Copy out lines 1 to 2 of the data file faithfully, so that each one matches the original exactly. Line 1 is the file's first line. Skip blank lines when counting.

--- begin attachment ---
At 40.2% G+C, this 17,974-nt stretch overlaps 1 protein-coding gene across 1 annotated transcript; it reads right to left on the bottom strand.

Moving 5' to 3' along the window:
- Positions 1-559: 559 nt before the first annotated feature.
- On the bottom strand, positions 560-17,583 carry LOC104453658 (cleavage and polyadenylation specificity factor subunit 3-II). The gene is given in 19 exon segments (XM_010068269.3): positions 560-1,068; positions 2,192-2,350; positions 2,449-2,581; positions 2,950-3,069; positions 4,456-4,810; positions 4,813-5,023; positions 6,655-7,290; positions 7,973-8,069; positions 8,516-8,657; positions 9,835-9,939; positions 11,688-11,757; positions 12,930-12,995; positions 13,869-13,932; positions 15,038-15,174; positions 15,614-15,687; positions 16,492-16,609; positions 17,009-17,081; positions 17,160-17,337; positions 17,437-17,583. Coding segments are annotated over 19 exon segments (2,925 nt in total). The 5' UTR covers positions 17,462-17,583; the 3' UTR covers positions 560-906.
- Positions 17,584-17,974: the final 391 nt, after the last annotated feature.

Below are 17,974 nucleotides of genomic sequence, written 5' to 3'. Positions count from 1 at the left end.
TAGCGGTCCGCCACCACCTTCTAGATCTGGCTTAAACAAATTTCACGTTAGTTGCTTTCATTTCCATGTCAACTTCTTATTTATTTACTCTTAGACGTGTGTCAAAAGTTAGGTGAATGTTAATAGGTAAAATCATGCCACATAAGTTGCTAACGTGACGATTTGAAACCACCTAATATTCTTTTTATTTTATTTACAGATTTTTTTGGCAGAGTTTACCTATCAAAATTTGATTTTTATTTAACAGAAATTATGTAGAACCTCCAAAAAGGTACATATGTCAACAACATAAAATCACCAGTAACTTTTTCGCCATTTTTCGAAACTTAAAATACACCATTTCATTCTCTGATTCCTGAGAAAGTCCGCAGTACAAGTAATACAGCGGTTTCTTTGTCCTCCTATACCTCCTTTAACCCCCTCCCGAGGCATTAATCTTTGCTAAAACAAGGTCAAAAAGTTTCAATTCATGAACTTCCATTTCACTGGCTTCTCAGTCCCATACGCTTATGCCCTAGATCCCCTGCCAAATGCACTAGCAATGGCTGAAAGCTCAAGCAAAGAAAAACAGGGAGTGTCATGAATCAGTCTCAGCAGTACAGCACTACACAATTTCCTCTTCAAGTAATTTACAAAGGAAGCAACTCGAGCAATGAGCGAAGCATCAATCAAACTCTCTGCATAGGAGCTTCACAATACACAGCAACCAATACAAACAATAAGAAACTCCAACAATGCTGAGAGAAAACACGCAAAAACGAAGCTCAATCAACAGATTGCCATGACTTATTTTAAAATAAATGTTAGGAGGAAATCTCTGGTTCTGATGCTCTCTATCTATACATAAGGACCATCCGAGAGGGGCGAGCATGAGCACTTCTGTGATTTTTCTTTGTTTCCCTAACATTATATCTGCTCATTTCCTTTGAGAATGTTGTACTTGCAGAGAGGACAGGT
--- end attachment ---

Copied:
At 40.2% G+C, this 17,974-nt stretch overlaps 1 protein-coding gene across 1 annotated transcript; it reads right to left on the bottom strand.

Moving 5' to 3' along the window: